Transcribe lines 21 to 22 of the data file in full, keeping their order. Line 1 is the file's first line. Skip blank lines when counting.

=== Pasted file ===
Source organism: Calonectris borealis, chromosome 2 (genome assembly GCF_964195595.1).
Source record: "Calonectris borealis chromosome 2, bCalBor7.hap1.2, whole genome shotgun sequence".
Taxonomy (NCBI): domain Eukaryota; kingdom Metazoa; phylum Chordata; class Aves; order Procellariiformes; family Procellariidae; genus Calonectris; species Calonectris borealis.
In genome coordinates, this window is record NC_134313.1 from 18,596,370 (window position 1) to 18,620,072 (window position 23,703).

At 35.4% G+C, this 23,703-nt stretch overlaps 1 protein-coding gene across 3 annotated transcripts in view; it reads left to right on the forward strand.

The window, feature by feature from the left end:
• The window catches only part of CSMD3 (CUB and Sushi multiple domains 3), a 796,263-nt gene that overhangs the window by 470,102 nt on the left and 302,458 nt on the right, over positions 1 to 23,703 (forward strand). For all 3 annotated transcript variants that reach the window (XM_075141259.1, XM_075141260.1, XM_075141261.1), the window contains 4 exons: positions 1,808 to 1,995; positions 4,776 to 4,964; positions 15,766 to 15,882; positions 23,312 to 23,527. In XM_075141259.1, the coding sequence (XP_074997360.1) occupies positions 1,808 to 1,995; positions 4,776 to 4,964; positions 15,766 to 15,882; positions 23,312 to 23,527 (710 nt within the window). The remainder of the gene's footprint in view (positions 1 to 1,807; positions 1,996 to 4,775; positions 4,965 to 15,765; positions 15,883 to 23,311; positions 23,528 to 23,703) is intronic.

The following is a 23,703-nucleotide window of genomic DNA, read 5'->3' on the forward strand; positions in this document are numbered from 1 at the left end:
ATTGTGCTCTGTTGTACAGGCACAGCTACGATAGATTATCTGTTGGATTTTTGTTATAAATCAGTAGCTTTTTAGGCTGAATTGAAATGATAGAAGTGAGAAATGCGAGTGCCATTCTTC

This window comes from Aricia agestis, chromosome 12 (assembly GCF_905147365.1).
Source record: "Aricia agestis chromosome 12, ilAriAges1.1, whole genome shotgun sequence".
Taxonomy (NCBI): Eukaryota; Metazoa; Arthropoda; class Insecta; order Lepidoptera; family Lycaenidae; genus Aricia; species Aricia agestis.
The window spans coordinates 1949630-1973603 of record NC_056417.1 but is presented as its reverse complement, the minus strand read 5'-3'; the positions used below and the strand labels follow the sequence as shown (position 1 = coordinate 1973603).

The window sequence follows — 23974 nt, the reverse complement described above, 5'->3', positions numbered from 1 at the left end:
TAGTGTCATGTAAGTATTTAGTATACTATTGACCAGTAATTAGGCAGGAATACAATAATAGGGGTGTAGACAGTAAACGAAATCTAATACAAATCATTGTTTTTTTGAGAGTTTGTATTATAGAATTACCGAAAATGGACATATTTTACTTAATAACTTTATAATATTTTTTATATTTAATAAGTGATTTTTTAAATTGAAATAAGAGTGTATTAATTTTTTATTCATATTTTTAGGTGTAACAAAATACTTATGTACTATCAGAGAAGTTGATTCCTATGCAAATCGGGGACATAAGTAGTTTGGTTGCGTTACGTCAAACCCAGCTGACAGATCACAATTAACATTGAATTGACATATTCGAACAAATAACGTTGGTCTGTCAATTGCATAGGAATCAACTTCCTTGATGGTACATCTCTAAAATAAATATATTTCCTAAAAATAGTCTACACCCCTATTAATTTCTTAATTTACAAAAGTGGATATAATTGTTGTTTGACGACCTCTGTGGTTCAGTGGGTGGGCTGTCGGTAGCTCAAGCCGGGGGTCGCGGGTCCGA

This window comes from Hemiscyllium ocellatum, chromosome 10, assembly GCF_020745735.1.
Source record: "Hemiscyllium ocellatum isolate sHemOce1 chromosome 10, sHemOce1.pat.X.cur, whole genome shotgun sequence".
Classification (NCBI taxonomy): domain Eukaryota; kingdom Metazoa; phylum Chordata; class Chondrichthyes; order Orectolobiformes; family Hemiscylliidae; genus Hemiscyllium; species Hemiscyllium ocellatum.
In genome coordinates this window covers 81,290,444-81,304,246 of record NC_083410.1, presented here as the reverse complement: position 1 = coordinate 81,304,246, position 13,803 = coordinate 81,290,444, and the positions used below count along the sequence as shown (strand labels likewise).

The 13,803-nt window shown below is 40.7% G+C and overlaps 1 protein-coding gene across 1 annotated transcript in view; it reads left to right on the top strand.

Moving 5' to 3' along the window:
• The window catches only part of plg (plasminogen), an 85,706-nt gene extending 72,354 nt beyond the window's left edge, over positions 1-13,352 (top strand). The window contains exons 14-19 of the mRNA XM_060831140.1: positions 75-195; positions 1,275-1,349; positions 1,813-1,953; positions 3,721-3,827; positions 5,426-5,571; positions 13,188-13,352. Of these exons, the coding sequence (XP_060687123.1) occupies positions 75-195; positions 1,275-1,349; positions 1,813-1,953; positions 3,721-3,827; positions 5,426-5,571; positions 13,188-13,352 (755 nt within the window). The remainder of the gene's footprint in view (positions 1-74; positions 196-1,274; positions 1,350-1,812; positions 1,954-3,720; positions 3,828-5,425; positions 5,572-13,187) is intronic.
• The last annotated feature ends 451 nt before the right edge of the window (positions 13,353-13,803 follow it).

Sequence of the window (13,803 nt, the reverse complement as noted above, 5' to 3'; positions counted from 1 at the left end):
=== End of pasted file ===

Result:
Moving 5' to 3' along the window:
• The window catches only part of plg (plasminogen), an 85,706-nt gene extending 72,354 nt beyond the window's left edge, over positions 1-13,352 (top strand). The window contains exons 14-19 of the mRNA XM_060831140.1: positions 75-195; positions 1,275-1,349; positions 1,813-1,953; positions 3,721-3,827; positions 5,426-5,571; positions 13,188-13,352. Of these exons, the coding sequence (XP_060687123.1) occupies positions 75-195; positions 1,275-1,349; positions 1,813-1,953; positions 3,721-3,827; positions 5,426-5,571; positions 13,188-13,352 (755 nt within the window). The remainder of the gene's footprint in view (positions 1-74; positions 196-1,274; positions 1,350-1,812; positions 1,954-3,720; positions 3,828-5,425; positions 5,572-13,187) is intronic.